One response to my post on Neoclassicism and Libertarianism was made by ‘Lord Keynes‘, a prominent critic of Austrian Business Cycle Theory. He provided a list of the different types of libertarians. Though the list is useful, I feel he is simply begging the question: where are these types of libertarianism ultimately derived from? Though the strands they may appear separate at first, it is rarely difficult to link them to neoclassical economics. Here is LK’s list:
Ayn Rand’s primary ‘philosophical’ conclusion is that everybody should pursue their own rational self interest. Do I really have to say it? This is lifted straight out of the textbooks.
(1) the Anarcho-capitalists, like Rothbard and Hoppe;
(2) The minimal state Austrians like Mises (with his praxeology);
Praxeology strikes me as the ultimate copout to justify neoclassical modelling. Allow me to explain:
Person A: “People are rational and self interested and so are best left to pursue their own goals.”
Person B: “No, they aren’t – look at various experimental evidence showing that they are altruistic and also often make mistakes.”
Person A: “OK well they maximise their own utility, and whatever they do fulfills the objectives that make them happiest.”
Person A: “OK, well all human action is purposeful and all actions are justified as they are the rightful response to stimuli. The end result of the action is not as important as the valid agency created by the actions that achieved it. Thus, people should be left to pursue their own actions. Trying to falsify this will only result in its validity.”
Person B: “Erm, OK.”
Randians and praxeologists have their ideas about human action ultimately derived from a neoclassical framework – in Rand’s case, she is seeking to make people behave like the textbooks; in the case of Mises/Rothbard, they are seeking to justify ‘market’ transactions by whatever means possible, the ‘market’ itself being a creation of neoclassicism.
(3) Austrian supporters of Hayek’s economics, with a minimal state;
LK concludes himself that:
paradoxically, the Hayekian version of the Austrian business cycle theory is heavily influenced by neoclassical equilibrium theory via Hayek’s use of Wicksellian monetary equilibrium analysis.
As you can see, wherever a libertarian analysis exists, neoclassical economics is not far off.
His final groups are areas where his knowledge far outweighs mine:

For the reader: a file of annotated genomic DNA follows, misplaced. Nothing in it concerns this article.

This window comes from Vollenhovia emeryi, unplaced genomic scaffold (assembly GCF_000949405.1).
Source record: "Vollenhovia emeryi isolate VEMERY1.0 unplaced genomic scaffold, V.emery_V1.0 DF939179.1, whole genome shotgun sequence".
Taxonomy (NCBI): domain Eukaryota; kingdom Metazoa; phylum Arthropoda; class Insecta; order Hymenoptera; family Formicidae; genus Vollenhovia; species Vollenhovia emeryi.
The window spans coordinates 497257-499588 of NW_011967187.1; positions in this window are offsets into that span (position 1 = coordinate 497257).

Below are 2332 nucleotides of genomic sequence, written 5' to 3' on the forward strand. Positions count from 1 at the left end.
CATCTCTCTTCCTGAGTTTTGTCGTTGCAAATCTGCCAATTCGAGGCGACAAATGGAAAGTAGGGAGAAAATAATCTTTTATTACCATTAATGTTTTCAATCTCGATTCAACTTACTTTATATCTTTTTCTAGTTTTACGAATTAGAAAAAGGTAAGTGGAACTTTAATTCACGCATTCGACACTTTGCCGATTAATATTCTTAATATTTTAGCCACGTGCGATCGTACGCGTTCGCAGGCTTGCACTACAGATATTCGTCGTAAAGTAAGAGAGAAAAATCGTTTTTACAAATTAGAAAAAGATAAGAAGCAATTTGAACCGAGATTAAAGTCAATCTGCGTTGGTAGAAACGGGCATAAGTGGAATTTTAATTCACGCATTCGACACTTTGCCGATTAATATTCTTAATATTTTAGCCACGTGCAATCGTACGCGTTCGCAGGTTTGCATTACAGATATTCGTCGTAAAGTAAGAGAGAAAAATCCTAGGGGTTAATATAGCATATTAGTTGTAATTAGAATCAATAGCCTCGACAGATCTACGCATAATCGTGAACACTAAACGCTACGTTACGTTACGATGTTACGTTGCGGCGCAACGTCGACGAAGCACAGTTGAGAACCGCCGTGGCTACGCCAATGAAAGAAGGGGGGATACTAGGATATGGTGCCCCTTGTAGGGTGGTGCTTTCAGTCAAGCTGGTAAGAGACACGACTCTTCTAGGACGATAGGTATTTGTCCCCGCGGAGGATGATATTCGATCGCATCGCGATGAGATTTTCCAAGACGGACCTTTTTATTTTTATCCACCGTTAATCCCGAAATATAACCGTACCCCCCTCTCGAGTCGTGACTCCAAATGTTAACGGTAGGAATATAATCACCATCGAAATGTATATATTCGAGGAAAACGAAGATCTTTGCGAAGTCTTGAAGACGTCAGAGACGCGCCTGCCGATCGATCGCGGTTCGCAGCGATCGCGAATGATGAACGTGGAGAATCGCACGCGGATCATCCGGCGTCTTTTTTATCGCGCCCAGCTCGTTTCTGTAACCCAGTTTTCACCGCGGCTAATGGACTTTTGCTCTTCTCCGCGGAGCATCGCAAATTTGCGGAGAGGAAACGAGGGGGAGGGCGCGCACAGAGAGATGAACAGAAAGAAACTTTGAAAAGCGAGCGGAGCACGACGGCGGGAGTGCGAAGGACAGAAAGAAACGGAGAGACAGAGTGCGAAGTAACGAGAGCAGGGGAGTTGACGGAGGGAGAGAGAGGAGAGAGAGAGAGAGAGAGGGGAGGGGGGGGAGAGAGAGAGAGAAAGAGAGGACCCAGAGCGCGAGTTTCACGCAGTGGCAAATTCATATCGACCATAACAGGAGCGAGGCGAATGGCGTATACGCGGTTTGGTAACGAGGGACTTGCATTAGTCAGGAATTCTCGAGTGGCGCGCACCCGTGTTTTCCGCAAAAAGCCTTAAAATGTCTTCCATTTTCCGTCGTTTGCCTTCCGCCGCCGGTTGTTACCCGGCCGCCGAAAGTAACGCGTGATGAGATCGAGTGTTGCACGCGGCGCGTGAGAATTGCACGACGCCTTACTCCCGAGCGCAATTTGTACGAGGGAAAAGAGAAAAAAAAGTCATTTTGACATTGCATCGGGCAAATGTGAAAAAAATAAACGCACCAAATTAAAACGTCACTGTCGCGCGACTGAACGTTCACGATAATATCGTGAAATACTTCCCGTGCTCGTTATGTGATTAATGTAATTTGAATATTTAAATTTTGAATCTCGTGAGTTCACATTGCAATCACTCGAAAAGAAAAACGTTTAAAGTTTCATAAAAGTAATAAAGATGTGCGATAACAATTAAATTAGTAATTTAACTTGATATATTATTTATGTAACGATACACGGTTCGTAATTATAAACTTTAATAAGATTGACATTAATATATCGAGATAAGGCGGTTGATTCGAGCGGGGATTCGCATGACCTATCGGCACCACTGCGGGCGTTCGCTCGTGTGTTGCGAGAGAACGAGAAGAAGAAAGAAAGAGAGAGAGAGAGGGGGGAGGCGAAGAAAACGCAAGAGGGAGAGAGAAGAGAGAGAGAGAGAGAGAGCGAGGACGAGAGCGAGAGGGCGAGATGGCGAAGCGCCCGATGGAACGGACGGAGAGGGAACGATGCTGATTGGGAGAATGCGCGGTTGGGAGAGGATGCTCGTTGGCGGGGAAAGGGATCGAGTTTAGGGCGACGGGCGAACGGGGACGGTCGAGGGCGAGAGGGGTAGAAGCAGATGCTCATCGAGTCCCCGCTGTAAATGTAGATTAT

(4) The “orthodox” Austrians who have a moderate subjectivist position (like Israel Kirzner and Roger Garrison);
This is the area where I am willing to concede the most ground. These are the Austrians who have stayed closest to the birth of their school, which genuinely sought to create a non-equilibrium alternative to neoclassicism. However, the fact is that they seem unable to come to conclusions other than ‘government = bad’, and persistently frame issues as governments versus markets, both of which are things that neoclassical libertarians do. After all, is it no coincidence that many libertarians who followed neoclassicism before the crisis have had no trouble choosing the Austrian school over evil Keynesianism? The two schools are simply too compatible for me to consider them completely separate.
(5) Austrian radical subjectivists like Ludwig Lachmann;
II. Non-Austrian libertarians (but influenced by Austrian economics)
e.g., George Selgin
It strikes me that the positions of these economists are not particularly ‘libertarian’, given the amount of ground they are willing to concede. In fact, George Selgin no longer identifies as an Austrian and is also uncomfortable with the libertarian label, which offers some conformation of my point.
Scratching beneath the surface of the different types of libertarians often reveals foundations that can also be found in neoclassical economics: consumer sovereignty; the economy as separate from the political and social spheres, the assumption of an entity called ‘the market’ that is in or close to ‘equilibrium’ and is ‘distorted’ by the hand of government. Until libertarians can prove to me that there is something fundamentally different about the different strands of their ideology, I stand by my argument that it is closely interlinked with neoclassicism.